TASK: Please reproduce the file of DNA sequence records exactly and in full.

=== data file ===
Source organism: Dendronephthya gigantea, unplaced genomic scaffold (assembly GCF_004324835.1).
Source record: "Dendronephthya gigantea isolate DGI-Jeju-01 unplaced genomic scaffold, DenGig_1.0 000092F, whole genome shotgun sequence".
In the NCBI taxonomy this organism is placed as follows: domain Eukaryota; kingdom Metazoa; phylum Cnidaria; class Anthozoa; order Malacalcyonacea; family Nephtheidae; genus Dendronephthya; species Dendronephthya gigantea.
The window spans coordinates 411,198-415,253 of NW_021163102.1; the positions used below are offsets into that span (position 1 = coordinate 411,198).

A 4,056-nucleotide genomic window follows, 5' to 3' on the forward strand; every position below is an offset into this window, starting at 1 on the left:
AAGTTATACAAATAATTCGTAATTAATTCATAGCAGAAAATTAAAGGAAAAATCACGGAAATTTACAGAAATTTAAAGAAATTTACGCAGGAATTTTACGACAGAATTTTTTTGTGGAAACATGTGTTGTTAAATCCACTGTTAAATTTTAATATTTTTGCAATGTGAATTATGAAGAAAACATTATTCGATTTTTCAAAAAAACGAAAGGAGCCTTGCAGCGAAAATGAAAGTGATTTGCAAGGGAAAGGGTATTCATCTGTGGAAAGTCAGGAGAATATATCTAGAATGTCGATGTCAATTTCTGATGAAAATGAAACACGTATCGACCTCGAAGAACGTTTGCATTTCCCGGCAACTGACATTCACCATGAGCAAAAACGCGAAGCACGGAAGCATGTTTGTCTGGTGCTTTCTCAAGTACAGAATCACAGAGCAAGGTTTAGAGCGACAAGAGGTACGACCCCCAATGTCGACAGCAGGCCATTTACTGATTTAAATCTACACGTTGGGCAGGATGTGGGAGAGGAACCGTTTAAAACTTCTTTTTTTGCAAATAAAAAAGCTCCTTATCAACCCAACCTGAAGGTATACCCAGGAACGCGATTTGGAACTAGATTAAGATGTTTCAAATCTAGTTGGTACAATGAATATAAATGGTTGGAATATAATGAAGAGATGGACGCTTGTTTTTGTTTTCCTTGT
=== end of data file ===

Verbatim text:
Source organism: Dendronephthya gigantea, unplaced genomic scaffold (assembly GCF_004324835.1).
Source record: "Dendronephthya gigantea isolate DGI-Jeju-01 unplaced genomic scaffold, DenGig_1.0 000092F, whole genome shotgun sequence".
In the NCBI taxonomy this organism is placed as follows: domain Eukaryota; kingdom Metazoa; phylum Cnidaria; class Anthozoa; order Malacalcyonacea; family Nephtheidae; genus Dendronephthya; species Dendronephthya gigantea.
The window spans coordinates 411,198-415,253 of NW_021163102.1; the positions used below are offsets into that span (position 1 = coordinate 411,198).

A 4,056-nucleotide genomic window follows, 5' to 3' on the forward strand; every position below is an offset into this window, starting at 1 on the left:
AAGTTATACAAATAATTCGTAATTAATTCATAGCAGAAAATTAAAGGAAAAATCACGGAAATTTACAGAAATTTAAAGAAATTTACGCAGGAATTTTACGACAGAATTTTTTTGTGGAAACATGTGTTGTTAAATCCACTGTTAAATTTTAATATTTTTGCAATGTGAATTATGAAGAAAACATTATTCGATTTTTCAAAAAAACGAAAGGAGCCTTGCAGCGAAAATGAAAGTGATTTGCAAGGGAAAGGGTATTCATCTGTGGAAAGTCAGGAGAATATATCTAGAATGTCGATGTCAATTTCTGATGAAAATGAAACACGTATCGACCTCGAAGAACGTTTGCATTTCCCGGCAACTGACATTCACCATGAGCAAAAACGCGAAGCACGGAAGCATGTTTGTCTGGTGCTTTCTCAAGTACAGAATCACAGAGCAAGGTTTAGAGCGACAAGAGGTACGACCCCCAATGTCGACAGCAGGCCATTTACTGATTTAAATCTACACGTTGGGCAGGATGTGGGAGAGGAACCGTTTAAAACTTCTTTTTTTGCAAATAAAAAAGCTCCTTATCAACCCAACCTGAAGGTATACCCAGGAACGCGATTTGGAACTAGATTAAGATGTTTCAAATCTAGTTGGTACAATGAATATAAATGGTTGGAATATAATGAAGAGATGGACGCTTGTTTTTGTTTTCCTTGT